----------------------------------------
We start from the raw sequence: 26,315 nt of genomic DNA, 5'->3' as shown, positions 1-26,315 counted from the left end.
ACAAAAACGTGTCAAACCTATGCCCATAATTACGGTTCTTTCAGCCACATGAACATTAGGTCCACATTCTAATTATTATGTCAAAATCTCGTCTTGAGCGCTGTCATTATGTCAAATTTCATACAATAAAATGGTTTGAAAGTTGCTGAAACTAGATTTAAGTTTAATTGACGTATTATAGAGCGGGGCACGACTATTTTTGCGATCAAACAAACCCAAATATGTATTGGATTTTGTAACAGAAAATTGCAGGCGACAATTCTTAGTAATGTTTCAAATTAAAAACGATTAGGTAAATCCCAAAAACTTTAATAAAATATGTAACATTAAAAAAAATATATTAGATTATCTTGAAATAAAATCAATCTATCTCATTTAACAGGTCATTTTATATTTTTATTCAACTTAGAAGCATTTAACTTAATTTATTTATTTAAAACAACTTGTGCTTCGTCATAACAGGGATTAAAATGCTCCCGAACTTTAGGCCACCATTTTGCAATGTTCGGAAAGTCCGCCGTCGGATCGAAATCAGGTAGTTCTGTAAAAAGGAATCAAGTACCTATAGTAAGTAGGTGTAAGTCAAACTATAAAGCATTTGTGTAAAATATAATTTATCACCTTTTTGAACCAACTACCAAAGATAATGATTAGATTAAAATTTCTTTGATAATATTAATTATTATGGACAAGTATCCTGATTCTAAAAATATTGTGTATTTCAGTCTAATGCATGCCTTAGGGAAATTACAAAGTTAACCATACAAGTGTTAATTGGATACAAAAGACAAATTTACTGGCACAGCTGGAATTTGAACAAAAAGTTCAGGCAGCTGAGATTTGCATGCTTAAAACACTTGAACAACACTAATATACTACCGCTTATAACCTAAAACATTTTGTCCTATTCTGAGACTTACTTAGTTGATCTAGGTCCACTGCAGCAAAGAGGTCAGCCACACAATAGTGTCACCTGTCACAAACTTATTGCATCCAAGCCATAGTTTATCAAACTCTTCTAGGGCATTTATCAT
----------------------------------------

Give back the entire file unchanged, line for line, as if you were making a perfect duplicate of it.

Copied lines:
We start from the raw sequence: 26,315 nt of genomic DNA, 5'->3' as shown, positions 1-26,315 counted from the left end.
ACAAAAACGTGTCAAACCTATGCCCATAATTACGGTTCTTTCAGCCACATGAACATTAGGTCCACATTCTAATTATTATGTCAAAATCTCGTCTTGAGCGCTGTCATTATGTCAAATTTCATACAATAAAATGGTTTGAAAGTTGCTGAAACTAGATTTAAGTTTAATTGACGTATTATAGAGCGGGGCACGACTATTTTTGCGATCAAACAAACCCAAATATGTATTGGATTTTGTAACAGAAAATTGCAGGCGACAATTCTTAGTAATGTTTCAAATTAAAAACGATTAGGTAAATCCCAAAAACTTTAATAAAATATGTAACATTAAAAAAAATATATTAGATTATCTTGAAATAAAATCAATCTATCTCATTTAACAGGTCATTTTATATTTTTATTCAACTTAGAAGCATTTAACTTAATTTATTTATTTAAAACAACTTGTGCTTCGTCATAACAGGGATTAAAATGCTCCCGAACTTTAGGCCACCATTTTGCAATGTTCGGAAAGTCCGCCGTCGGATCGAAATCAGGTAGTTCTGTAAAAAGGAATCAAGTACCTATAGTAAGTAGGTGTAAGTCAAACTATAAAGCATTTGTGTAAAATATAATTTATCACCTTTTTGAACCAACTACCAAAGATAATGATTAGATTAAAATTTCTTTGATAATATTAATTATTATGGACAAGTATCCTGATTCTAAAAATATTGTGTATTTCAGTCTAATGCATGCCTTAGGGAAATTACAAAGTTAACCATACAAGTGTTAATTGGATACAAAAGACAAATTTACTGGCACAGCTGGAATTTGAACAAAAAGTTCAGGCAGCTGAGATTTGCATGCTTAAAACACTTGAACAACACTAATATACTACCGCTTATAACCTAAAACATTTTGTCCTATTCTGAGACTTACTTAGTTGATCTAGGTCCACTGCAGCAAAGAGGTCAGCCACACAATAGTGTCACCTGTCACAAACTTATTGCATCCAAGCCATAGTTTATCAAACTCTTCTAGGGCATTTATCAT